It seems that biology was an early calling.
I was wavering on sticking with biology because at the time you really needed a Ph.D. to go anywhere in the field, and I didn’t want to stay in school forever. I was also previously discouraged from pursuing a Ph.D. by a professor in Orlando, [Florida].

Launched by the Biden Cancer Initiative, the #cancerFIERCE campaign “celebrates the FIERCE that we know is in everyone touched by cancer – patients, families, caregivers, healthcare providers, researchers” — including Norbert Tavares, ’06.

What changed?
When I transferred to SCSU I decided I would pursue biology because I enjoyed it. . . . Nicholas Edgington, [associate professor of biology,] was my assigned academic adviser. I told him about my goals, my interest in microbiology, my desire for a Ph.D., and to peruse an academic career. He listened and gave me specific, practical advice. He was the first academic adviser I had at three separate institutions who actually gave me good advice specific to my desires.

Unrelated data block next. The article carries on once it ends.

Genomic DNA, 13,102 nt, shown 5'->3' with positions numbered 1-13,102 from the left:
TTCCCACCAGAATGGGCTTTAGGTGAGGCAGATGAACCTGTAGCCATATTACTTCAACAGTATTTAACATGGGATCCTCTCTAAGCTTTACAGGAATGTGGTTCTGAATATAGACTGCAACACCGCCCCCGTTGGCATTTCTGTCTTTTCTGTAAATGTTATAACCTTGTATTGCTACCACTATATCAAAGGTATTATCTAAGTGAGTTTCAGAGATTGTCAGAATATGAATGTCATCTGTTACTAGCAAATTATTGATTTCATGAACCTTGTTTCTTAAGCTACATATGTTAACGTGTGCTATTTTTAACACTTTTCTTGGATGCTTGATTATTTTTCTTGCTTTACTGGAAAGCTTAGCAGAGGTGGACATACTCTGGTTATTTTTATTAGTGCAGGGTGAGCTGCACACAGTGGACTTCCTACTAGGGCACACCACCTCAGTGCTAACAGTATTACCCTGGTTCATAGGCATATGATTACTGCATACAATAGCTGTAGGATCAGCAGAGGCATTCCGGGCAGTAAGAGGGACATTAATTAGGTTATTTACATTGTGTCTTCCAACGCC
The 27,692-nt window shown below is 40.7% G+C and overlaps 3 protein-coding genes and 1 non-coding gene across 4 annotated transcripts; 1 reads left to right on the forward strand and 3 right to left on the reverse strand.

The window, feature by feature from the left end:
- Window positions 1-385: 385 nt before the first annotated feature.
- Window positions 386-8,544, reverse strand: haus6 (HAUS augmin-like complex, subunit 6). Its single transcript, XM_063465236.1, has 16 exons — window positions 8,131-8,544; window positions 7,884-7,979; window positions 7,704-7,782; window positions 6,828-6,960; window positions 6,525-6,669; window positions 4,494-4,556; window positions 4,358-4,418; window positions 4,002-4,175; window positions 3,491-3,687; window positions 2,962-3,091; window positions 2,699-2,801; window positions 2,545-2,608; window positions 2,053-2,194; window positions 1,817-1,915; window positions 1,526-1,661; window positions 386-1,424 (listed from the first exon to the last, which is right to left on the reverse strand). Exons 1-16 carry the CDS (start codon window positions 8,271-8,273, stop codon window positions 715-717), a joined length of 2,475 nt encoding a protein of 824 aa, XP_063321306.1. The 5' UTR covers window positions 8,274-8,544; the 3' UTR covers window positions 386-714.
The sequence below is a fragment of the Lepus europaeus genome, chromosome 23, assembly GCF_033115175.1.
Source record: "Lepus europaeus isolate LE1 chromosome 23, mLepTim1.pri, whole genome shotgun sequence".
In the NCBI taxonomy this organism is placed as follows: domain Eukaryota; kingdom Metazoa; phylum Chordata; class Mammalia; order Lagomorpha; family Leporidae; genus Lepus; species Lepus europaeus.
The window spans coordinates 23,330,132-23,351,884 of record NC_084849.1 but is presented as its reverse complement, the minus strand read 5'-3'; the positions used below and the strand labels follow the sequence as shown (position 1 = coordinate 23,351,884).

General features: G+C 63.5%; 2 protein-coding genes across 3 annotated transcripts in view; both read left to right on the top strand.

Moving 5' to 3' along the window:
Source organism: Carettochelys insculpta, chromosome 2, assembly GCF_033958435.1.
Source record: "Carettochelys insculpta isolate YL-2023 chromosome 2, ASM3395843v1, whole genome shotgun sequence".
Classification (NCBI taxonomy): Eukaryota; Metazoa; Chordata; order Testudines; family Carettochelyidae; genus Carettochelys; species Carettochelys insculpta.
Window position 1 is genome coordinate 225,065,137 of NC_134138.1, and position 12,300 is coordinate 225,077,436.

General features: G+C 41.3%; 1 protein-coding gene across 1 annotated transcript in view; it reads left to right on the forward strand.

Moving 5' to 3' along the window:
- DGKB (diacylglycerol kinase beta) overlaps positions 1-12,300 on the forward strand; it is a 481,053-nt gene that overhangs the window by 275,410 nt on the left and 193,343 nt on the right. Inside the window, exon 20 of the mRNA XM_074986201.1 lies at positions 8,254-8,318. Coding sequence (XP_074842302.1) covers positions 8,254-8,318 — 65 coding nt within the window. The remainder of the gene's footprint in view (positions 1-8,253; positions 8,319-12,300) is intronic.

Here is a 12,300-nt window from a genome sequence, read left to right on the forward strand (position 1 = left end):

I did exactly what he said, starting with applying for and doing a summer research program for undergraduates at the University of Wisconsin. I then applied for and was awarded a Sigma Xi grant-in-aid of research after Dr. Edgington nominated me for membership to this scientific society.

I think he was surprised that I followed through with all of his suggestions. He then took me on as an undergraduate researcher in his lab. Because of the training I gained in his lab and the three other summer research programs, I was more than competitive for graduate school and was accepted into the number three microbiology program in the country at the University of Wisconsin. I owe a great deal to Dr. Edgington. He put me on the academic and professional path that I’m currently on.